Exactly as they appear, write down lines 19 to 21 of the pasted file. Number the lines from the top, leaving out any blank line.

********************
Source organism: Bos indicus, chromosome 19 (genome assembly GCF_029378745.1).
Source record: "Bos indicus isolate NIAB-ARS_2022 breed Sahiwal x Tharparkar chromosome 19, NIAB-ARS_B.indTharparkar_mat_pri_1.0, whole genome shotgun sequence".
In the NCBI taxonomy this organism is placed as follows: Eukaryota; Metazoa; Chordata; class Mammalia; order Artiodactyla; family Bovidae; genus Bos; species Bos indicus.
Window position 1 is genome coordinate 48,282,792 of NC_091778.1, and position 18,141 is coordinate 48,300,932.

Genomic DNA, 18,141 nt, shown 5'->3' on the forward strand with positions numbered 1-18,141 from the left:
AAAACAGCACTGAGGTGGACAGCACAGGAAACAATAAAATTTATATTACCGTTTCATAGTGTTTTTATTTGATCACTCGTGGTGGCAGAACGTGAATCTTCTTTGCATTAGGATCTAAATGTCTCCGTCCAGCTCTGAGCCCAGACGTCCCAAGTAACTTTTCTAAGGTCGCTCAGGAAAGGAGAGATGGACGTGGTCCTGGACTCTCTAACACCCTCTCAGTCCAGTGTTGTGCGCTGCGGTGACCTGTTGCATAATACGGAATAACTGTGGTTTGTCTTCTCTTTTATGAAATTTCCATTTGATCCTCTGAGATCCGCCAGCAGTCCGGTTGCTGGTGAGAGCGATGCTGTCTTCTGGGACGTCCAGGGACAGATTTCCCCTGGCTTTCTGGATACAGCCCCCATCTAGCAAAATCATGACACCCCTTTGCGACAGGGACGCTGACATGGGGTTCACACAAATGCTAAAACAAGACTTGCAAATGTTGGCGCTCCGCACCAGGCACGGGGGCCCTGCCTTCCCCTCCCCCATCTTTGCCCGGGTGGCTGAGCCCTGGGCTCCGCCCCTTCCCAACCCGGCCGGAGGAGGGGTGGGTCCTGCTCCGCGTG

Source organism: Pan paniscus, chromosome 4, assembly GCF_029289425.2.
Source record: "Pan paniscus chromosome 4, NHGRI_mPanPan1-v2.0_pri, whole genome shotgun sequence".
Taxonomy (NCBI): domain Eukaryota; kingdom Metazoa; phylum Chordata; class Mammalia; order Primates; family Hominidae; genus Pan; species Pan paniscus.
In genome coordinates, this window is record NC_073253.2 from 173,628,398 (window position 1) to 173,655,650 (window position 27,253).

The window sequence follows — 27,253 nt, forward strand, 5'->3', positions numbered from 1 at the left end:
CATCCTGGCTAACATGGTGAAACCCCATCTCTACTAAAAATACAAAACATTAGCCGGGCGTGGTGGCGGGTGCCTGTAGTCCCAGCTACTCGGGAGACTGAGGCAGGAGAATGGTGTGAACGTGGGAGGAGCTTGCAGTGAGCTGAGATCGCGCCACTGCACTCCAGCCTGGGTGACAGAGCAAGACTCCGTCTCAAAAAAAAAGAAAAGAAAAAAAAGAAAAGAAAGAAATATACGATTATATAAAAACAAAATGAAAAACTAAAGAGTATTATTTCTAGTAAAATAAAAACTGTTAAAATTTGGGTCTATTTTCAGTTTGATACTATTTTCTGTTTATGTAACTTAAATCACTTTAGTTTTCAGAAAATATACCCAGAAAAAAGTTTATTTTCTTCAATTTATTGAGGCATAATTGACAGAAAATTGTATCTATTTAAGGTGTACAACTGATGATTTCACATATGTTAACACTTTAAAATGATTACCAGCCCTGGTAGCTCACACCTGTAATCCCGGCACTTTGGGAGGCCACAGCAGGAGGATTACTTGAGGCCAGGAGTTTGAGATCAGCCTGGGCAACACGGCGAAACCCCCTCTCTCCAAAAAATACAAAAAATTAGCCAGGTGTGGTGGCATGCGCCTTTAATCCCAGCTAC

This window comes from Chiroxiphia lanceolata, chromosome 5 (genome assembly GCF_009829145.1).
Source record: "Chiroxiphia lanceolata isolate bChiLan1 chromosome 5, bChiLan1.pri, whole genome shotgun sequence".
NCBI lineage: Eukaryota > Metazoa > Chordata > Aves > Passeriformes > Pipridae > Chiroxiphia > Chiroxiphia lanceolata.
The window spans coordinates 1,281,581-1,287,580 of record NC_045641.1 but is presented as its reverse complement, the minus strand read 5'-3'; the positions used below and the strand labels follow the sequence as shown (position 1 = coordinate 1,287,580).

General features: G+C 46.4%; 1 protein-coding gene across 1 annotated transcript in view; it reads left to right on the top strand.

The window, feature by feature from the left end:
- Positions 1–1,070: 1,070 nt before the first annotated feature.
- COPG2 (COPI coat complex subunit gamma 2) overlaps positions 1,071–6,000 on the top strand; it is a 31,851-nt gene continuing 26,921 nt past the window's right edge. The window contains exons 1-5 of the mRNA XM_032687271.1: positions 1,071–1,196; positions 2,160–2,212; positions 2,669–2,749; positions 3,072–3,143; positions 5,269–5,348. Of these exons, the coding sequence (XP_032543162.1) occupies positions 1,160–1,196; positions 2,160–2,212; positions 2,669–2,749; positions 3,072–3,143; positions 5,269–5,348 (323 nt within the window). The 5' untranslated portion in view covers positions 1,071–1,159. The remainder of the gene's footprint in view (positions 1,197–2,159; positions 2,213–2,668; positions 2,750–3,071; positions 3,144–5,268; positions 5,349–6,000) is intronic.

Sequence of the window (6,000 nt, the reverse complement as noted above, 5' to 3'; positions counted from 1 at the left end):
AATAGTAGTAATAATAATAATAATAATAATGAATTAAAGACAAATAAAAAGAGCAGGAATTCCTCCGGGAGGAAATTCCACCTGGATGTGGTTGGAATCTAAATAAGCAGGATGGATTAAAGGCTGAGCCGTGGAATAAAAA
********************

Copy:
- Positions 1–1,070: 1,070 nt before the first annotated feature.
- COPG2 (COPI coat complex subunit gamma 2) overlaps positions 1,071–6,000 on the top strand; it is a 31,851-nt gene continuing 26,921 nt past the window's right edge. The window contains exons 1-5 of the mRNA XM_032687271.1: positions 1,071–1,196; positions 2,160–2,212; positions 2,669–2,749; positions 3,072–3,143; positions 5,269–5,348. Of these exons, the coding sequence (XP_032543162.1) occupies positions 1,160–1,196; positions 2,160–2,212; positions 2,669–2,749; positions 3,072–3,143; positions 5,269–5,348 (323 nt within the window). The 5' untranslated portion in view covers positions 1,071–1,159. The remainder of the gene's footprint in view (positions 1,197–2,159; positions 2,213–2,668; positions 2,750–3,071; positions 3,144–5,268; positions 5,349–6,000) is intronic.

Sequence of the window (6,000 nt, the reverse complement as noted above, 5' to 3'; positions counted from 1 at the left end):